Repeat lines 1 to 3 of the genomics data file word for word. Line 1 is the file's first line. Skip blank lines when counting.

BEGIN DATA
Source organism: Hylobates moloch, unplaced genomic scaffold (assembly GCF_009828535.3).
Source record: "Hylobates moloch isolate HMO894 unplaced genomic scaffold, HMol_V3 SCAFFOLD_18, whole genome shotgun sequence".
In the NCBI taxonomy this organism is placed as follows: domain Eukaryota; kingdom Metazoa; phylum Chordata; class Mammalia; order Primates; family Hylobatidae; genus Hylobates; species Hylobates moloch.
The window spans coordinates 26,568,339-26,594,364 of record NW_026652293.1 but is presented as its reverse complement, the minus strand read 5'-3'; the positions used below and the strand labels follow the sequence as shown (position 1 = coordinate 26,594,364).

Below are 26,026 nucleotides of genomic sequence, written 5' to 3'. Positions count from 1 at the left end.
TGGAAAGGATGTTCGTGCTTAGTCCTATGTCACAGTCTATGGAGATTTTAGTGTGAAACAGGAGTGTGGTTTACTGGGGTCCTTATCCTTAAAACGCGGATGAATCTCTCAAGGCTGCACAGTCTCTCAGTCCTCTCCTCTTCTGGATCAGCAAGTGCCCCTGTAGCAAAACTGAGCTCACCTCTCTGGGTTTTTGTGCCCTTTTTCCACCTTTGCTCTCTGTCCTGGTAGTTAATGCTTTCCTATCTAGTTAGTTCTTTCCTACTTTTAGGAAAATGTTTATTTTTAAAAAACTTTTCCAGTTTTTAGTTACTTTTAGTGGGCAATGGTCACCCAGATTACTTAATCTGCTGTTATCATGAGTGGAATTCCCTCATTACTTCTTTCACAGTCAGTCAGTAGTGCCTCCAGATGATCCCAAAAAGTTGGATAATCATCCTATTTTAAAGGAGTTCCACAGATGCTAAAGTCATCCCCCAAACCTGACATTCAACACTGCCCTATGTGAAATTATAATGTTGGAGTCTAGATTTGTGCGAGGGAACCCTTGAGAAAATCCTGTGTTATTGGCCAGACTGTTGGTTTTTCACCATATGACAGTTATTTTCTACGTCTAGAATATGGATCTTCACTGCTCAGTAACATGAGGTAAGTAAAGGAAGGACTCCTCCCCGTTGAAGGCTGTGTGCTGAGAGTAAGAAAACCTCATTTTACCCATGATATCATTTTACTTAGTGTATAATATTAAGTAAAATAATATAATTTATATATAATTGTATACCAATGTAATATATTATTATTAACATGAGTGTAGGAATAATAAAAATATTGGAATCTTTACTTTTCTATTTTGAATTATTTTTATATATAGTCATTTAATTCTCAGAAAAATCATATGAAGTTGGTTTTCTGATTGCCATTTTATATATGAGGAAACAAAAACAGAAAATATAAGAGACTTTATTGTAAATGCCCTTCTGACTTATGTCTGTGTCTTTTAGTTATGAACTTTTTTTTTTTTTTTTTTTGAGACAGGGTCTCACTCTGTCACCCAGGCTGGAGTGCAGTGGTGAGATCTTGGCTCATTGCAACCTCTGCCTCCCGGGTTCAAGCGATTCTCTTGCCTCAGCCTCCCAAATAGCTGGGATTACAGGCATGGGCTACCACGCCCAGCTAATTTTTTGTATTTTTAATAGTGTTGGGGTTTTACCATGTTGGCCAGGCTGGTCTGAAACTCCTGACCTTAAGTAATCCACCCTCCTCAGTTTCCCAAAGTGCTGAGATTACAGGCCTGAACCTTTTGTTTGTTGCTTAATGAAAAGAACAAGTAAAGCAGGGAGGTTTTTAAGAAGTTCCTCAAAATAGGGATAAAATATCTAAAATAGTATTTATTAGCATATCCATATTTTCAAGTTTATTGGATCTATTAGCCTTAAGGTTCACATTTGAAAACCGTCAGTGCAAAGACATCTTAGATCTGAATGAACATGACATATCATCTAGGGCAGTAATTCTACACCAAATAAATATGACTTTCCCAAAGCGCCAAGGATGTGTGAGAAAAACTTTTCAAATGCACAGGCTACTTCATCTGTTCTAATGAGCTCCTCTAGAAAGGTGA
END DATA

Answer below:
Source organism: Hylobates moloch, unplaced genomic scaffold (assembly GCF_009828535.3).
Source record: "Hylobates moloch isolate HMO894 unplaced genomic scaffold, HMol_V3 SCAFFOLD_18, whole genome shotgun sequence".
In the NCBI taxonomy this organism is placed as follows: domain Eukaryota; kingdom Metazoa; phylum Chordata; class Mammalia; order Primates; family Hylobatidae; genus Hylobates; species Hylobates moloch.